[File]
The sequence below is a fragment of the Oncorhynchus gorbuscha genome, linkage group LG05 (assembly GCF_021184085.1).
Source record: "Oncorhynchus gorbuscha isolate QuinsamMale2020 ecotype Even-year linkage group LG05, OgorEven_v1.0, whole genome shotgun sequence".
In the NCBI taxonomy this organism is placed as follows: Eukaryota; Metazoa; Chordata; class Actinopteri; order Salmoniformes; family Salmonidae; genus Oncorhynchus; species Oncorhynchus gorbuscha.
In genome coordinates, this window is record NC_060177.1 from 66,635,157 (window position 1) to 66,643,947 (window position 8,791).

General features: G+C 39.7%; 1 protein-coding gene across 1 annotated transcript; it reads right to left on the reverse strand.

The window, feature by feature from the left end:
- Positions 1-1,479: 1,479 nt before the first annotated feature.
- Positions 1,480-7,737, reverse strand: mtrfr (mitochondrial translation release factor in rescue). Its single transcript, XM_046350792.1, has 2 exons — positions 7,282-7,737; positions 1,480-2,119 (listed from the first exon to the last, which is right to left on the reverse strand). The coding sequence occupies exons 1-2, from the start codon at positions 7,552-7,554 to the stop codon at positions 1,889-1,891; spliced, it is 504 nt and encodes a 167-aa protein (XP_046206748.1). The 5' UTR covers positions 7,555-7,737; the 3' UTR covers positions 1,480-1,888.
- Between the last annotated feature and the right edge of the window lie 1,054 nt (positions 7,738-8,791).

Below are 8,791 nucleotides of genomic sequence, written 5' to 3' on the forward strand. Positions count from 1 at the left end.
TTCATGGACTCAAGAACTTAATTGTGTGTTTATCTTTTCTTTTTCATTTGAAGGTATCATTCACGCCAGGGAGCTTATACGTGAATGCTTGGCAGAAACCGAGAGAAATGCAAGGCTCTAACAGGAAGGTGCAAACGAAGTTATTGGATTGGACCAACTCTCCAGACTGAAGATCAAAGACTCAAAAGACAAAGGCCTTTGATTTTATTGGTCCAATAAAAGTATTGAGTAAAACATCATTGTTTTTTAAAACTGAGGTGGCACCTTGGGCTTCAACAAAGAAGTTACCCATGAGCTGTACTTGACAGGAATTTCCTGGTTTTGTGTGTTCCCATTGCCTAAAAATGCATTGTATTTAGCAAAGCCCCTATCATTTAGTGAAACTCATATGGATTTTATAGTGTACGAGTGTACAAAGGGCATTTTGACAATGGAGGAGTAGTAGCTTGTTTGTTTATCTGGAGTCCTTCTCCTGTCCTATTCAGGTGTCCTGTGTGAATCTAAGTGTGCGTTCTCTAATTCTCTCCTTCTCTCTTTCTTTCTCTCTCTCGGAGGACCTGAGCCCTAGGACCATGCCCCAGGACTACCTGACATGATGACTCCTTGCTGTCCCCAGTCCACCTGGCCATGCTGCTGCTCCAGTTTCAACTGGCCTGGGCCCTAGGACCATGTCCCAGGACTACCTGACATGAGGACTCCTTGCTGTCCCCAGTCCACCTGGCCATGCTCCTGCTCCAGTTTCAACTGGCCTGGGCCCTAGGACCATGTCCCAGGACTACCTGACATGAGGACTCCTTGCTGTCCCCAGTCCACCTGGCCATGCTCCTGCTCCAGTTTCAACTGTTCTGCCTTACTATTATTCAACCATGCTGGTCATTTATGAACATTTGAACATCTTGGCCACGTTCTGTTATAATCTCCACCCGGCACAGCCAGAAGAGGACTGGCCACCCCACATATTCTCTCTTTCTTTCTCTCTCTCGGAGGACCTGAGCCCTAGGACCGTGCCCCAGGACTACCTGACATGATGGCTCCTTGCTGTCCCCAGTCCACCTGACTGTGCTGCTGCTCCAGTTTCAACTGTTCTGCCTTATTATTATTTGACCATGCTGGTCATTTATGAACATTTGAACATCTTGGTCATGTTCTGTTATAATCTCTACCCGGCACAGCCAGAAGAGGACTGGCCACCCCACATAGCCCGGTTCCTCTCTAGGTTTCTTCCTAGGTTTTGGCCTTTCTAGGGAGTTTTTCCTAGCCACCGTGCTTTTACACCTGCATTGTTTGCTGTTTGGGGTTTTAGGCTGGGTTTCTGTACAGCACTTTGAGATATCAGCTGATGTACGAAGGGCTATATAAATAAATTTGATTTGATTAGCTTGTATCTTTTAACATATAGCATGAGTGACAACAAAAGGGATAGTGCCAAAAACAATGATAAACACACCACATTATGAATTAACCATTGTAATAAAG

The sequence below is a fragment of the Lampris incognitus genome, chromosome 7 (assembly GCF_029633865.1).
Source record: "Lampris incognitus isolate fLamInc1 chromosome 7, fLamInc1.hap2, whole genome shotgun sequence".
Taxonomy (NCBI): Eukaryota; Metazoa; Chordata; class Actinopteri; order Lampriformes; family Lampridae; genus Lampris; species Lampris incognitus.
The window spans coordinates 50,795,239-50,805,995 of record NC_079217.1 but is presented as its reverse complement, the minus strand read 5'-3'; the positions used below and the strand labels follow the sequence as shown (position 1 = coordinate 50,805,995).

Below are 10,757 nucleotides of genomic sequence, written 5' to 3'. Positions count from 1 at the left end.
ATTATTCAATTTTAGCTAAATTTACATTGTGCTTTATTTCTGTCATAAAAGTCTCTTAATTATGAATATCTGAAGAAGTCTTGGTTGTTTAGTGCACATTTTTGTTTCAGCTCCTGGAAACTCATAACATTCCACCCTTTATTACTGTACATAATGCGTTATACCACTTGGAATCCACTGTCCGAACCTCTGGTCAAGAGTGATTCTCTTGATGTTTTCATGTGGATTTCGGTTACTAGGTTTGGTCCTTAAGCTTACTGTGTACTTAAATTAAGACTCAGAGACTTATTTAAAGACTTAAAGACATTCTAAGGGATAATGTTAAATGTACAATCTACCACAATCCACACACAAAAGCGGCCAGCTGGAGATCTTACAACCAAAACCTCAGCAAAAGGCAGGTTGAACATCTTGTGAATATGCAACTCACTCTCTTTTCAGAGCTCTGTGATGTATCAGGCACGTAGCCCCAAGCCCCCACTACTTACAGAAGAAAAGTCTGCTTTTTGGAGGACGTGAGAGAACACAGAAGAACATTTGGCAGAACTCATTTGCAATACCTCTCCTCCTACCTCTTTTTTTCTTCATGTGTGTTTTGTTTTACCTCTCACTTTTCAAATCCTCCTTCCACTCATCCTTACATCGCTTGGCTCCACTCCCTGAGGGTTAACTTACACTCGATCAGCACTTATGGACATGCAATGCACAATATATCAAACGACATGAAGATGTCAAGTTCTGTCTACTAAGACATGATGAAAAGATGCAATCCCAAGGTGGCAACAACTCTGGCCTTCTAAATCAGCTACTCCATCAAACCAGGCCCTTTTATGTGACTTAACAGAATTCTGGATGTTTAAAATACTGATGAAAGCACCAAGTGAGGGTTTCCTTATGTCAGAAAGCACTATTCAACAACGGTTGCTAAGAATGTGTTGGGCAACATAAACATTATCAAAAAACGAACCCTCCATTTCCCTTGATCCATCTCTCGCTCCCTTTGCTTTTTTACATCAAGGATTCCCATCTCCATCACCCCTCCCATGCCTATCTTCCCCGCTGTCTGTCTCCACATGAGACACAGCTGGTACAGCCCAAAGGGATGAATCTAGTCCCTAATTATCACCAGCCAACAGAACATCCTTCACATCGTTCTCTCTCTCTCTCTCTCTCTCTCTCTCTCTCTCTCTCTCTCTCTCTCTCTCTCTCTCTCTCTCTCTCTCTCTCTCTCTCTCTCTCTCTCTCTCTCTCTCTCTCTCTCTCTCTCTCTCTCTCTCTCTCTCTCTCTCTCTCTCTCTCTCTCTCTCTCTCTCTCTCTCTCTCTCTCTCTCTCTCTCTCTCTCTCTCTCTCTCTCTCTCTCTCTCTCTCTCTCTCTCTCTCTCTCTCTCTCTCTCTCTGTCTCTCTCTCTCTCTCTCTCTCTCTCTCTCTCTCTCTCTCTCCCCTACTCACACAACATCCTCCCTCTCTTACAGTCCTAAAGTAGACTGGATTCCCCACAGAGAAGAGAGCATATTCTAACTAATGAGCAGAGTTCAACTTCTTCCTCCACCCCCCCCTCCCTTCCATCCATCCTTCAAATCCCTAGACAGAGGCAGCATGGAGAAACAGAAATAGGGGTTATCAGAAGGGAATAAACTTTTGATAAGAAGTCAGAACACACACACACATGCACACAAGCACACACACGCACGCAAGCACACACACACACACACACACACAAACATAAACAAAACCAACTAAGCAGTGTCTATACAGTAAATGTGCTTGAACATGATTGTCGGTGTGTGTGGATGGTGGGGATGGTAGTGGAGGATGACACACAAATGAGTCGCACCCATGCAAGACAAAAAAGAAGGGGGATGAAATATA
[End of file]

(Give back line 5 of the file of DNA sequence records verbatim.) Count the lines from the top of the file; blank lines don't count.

General features: G+C 39.7%; 1 protein-coding gene across 1 annotated transcript; it reads right to left on the reverse strand.